[In this new opinion piece, writer and commentator Tom Cross examines EA Redwood Shores' Dead Space, a title that he believes 'triumphed despite itself' -- here's a look at its failings and strange accomplishments.]
I've recently been thinking that too many games operate in the shadow of Aliens, especially in the atmosphere created by that movie’s characters.
So, it's with bemusement that I encounter a game that derives everything else from Ripley's world: setting, plot, enemies (after a fashion), and lines of dialogue. When you hear somebody posit the notion that somebody might want to study or preserve the game's horrific monsters, you know exactly what the writers are thinking.
Taking after Cameron, Not Scott
Many people have of course pointed out this fact since the game shipped. However, most people are focusing on how the tempo of that movie is similar to Dead Space’s gameplay. They say that this game is like Aliens, with its frantic action and small scares, and less like Alien's slow creeping dread. What they don't mention is that the story, which mixes the aforementioned movies with The Thing and a bit of clichéd religious zeal, is hackneyed beyond belief.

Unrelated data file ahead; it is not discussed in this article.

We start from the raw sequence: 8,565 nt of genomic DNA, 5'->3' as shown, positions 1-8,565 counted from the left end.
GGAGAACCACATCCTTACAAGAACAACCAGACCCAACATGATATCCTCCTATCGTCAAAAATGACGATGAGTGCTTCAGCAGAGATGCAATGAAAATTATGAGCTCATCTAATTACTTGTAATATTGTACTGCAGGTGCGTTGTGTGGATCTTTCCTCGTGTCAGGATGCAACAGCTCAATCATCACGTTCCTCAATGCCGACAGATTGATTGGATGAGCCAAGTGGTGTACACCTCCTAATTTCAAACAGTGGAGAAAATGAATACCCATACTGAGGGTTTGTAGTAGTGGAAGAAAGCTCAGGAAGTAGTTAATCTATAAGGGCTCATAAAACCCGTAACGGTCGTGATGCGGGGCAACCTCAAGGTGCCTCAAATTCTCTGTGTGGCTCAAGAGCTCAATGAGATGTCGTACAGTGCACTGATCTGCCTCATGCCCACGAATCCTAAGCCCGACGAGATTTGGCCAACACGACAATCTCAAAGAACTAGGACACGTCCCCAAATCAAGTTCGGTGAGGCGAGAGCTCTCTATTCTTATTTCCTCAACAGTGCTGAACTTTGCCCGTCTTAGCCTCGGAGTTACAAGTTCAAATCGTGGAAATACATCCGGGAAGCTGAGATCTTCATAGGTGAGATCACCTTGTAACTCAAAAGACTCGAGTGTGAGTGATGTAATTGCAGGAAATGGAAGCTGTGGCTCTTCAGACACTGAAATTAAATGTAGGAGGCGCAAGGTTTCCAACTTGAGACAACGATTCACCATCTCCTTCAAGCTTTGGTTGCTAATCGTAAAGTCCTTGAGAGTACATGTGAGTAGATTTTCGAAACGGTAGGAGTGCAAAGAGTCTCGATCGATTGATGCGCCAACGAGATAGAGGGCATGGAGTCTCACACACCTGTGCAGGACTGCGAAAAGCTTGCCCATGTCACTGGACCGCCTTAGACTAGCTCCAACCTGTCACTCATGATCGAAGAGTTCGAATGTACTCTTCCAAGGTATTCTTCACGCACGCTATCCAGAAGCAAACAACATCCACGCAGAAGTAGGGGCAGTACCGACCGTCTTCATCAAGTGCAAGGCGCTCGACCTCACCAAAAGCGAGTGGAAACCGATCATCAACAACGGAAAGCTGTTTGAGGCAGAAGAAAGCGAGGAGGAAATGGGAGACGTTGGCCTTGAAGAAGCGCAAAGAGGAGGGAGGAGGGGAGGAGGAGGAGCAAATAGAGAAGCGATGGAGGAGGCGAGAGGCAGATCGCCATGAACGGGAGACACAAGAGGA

The game sends you from one end of the deep-space mining vessel Ishimura to another, fixing leaks, restarting generators, and basically acting like the meanest, most badass space janitor/engineer in history. Let me say, right out of the gate, that I loved this game. I thought that it was beautiful, fun, tense, and occasionally scary. I never for once thought it was original or creative (except in its depiction of zero gravity and vacuum situations, which are absolutely brilliant).
What Dead Space is, is carefully and stylishly unoriginal. You'll love playing it, but when you aren't playing it, it's hard to say what's so great about it. It has some really great set pieces, some sweet effects, solid gameplay, an amazing interface, and that's all. Anything and everything having to do with dialogue and story comes off as rote.